Burbank Fire Chief Tracy Pansini told the City Council Tuesday during
an overview of the four-day fire. "It may be sleeping, it may be
dormant but the ground is going to hold heat up to two weeks."
The department's concerns were realized late Thursday morning when
a hotspot flared up in an area above the Stough Canyon Nature Center.
"This is going to be happening," Burbank Fire Capt. Ron Bell said
of the Thursday flare-up, which was doused immediately. "The hotspot
found some unburned fuel. We don't expect this will go anywhere."
Burbank had one engine on the Stough Canyon side of the mountains
and Los Angeles City Fire Department had equipment on the La Tuna
Canyon side of the mountain, Bell said.
More than 1,000 acres were burned in the Verdugo Mountains by the
fire that broke out in the late afternoon of Sept. 29 in the luau
grounds of the Castaway Restaurant near the De Bell Golf Course. The
cause of the fire remains under investigation.
Up to 1,400 firefighters, some from as far away as Riverside and
Kern counties and the city of Santa Barbara, fought the blaze that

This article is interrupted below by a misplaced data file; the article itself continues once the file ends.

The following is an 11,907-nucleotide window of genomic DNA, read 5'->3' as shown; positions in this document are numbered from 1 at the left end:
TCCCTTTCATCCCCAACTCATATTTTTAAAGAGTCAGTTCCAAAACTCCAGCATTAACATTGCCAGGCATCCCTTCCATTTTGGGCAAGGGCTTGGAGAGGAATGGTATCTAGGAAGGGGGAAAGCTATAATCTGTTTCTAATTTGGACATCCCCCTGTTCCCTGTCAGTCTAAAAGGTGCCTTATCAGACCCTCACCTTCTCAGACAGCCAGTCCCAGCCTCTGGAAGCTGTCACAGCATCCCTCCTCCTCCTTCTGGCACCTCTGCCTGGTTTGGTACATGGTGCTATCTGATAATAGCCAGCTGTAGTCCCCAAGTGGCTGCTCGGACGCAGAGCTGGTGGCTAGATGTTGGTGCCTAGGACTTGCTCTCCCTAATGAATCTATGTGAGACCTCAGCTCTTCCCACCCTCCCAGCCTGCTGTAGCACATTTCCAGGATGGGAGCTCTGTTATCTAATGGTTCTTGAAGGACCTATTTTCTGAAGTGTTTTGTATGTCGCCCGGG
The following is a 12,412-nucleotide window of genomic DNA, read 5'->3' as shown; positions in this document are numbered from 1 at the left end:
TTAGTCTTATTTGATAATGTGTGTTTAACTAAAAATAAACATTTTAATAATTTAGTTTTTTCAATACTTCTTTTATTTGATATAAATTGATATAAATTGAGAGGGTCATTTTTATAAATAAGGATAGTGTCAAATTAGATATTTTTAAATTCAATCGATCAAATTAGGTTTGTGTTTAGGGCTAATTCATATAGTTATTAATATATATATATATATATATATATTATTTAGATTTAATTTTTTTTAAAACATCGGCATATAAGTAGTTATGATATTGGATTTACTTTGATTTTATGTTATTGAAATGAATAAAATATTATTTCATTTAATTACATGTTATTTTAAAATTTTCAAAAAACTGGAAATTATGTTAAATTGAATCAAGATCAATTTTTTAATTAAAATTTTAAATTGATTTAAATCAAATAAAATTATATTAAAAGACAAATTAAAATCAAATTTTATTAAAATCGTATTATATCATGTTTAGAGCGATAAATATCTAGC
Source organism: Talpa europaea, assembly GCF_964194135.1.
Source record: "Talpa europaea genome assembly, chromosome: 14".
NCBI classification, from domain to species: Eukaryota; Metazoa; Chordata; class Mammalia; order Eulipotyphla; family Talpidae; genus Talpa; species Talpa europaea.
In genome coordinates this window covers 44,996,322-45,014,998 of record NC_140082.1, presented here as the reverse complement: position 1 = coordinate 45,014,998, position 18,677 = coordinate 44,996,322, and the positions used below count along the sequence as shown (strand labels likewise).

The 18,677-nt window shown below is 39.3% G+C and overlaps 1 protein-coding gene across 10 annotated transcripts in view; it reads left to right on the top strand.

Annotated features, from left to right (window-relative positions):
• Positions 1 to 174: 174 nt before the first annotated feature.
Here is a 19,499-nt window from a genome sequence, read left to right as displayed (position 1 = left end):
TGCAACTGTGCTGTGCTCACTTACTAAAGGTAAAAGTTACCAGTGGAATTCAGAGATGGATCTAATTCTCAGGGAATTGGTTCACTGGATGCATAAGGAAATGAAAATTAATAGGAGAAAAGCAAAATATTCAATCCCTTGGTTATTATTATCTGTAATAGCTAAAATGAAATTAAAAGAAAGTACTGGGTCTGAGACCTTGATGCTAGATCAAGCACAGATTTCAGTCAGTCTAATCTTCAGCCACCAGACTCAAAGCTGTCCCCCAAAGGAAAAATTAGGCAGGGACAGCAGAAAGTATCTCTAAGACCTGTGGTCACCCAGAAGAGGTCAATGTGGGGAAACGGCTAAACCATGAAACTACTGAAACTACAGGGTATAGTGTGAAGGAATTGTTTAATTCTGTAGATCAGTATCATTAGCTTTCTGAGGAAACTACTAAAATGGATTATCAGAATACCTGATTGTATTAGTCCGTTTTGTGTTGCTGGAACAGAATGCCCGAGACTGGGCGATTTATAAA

spread through Stough and Wildwood canyons, threatened communication
towers on the mountain ridge and caused an evacuation of up to 70
homes along Country Club Drive in Sunset Canyon. The evacuation order
was rescinded Sunday morning.
With the fire contained, the focus of the city is on potential
erosion on the denuded mountain slopes from winter rains.
"We're hoping for a dry winter but planning for the worst,"
interim Public Works Director Bonnie Teaford said.
The city is working with Los Angeles County to inspect and clean
out debris basins that are designed to capture the flow out of the
mountains, settle out the heavy material and let the water continue
through, Teaford said.
The three largest debris basins in the city are owned by the
"We're also coordinating with the county on channelization and
other controls we may have to implement," Teaford said.
At John Muir Middle School, life returned to normal after playing
host to the firefighters who battled the blaze. The school's athletic
fields became home as tents and portable kitchen units were set up.
Of the four days the firefighters camped out at the school, Muir
Principal Dan Hacking described the scene as a tale of two campuses,
with the firefighters taking over the lower fields and students and
staff in the buildings.
"It was remarkable how little chaos there was," Hacking said.